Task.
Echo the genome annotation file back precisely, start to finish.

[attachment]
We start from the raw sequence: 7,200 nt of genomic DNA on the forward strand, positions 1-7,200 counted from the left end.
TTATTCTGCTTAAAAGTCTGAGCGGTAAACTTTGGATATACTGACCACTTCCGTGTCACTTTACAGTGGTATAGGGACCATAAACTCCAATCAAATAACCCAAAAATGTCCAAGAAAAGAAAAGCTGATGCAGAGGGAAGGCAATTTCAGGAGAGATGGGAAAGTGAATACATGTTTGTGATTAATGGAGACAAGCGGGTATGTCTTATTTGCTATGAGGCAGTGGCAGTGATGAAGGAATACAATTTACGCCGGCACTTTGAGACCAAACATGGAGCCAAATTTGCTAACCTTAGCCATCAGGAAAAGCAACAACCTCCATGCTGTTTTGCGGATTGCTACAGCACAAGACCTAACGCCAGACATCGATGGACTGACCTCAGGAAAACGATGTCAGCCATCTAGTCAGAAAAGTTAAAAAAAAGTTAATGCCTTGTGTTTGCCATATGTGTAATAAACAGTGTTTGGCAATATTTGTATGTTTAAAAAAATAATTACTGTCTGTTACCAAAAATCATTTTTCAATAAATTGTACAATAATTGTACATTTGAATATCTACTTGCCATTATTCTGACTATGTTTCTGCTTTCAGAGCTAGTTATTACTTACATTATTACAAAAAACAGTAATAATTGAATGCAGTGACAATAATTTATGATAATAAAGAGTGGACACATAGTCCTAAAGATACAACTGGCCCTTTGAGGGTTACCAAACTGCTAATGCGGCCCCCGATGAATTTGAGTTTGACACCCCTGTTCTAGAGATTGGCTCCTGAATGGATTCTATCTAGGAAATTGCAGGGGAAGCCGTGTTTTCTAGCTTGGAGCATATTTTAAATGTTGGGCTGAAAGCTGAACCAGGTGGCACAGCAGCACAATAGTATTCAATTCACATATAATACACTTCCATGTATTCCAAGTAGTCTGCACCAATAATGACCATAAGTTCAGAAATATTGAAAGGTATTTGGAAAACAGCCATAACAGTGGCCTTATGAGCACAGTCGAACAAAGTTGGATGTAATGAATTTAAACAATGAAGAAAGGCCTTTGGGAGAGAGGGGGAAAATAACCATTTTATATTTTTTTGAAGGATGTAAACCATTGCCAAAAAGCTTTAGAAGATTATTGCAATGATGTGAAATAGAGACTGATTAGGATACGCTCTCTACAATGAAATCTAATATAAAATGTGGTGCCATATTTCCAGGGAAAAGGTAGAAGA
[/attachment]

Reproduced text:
We start from the raw sequence: 7,200 nt of genomic DNA on the forward strand, positions 1-7,200 counted from the left end.
TTATTCTGCTTAAAAGTCTGAGCGGTAAACTTTGGATATACTGACCACTTCCGTGTCACTTTACAGTGGTATAGGGACCATAAACTCCAATCAAATAACCCAAAAATGTCCAAGAAAAGAAAAGCTGATGCAGAGGGAAGGCAATTTCAGGAGAGATGGGAAAGTGAATACATGTTTGTGATTAATGGAGACAAGCGGGTATGTCTTATTTGCTATGAGGCAGTGGCAGTGATGAAGGAATACAATTTACGCCGGCACTTTGAGACCAAACATGGAGCCAAATTTGCTAACCTTAGCCATCAGGAAAAGCAACAACCTCCATGCTGTTTTGCGGATTGCTACAGCACAAGACCTAACGCCAGACATCGATGGACTGACCTCAGGAAAACGATGTCAGCCATCTAGTCAGAAAAGTTAAAAAAAAGTTAATGCCTTGTGTTTGCCATATGTGTAATAAACAGTGTTTGGCAATATTTGTATGTTTAAAAAAATAATTACTGTCTGTTACCAAAAATCATTTTTCAATAAATTGTACAATAATTGTACATTTGAATATCTACTTGCCATTATTCTGACTATGTTTCTGCTTTCAGAGCTAGTTATTACTTACATTATTACAAAAAACAGTAATAATTGAATGCAGTGACAATAATTTATGATAATAAAGAGTGGACACATAGTCCTAAAGATACAACTGGCCCTTTGAGGGTTACCAAACTGCTAATGCGGCCCCCGATGAATTTGAGTTTGACACCCCTGTTCTAGAGATTGGCTCCTGAATGGATTCTATCTAGGAAATTGCAGGGGAAGCCGTGTTTTCTAGCTTGGAGCATATTTTAAATGTTGGGCTGAAAGCTGAACCAGGTGGCACAGCAGCACAATAGTATTCAATTCACATATAATACACTTCCATGTATTCCAAGTAGTCTGCACCAATAATGACCATAAGTTCAGAAATATTGAAAGGTATTTGGAAAACAGCCATAACAGTGGCCTTATGAGCACAGTCGAACAAAGTTGGATGTAATGAATTTAAACAATGAAGAAAGGCCTTTGGGAGAGAGGGGGAAAATAACCATTTTATATTTTTTTGAAGGATGTAAACCATTGCCAAAAAGCTTTAGAAGATTATTGCAATGATGTGAAATAGAGACTGATTAGGATACGCTCTCTACAATGAAATCTAATATAAAATGTGGTGCCATATTTCCAGGGAAAAGGTAGAAGA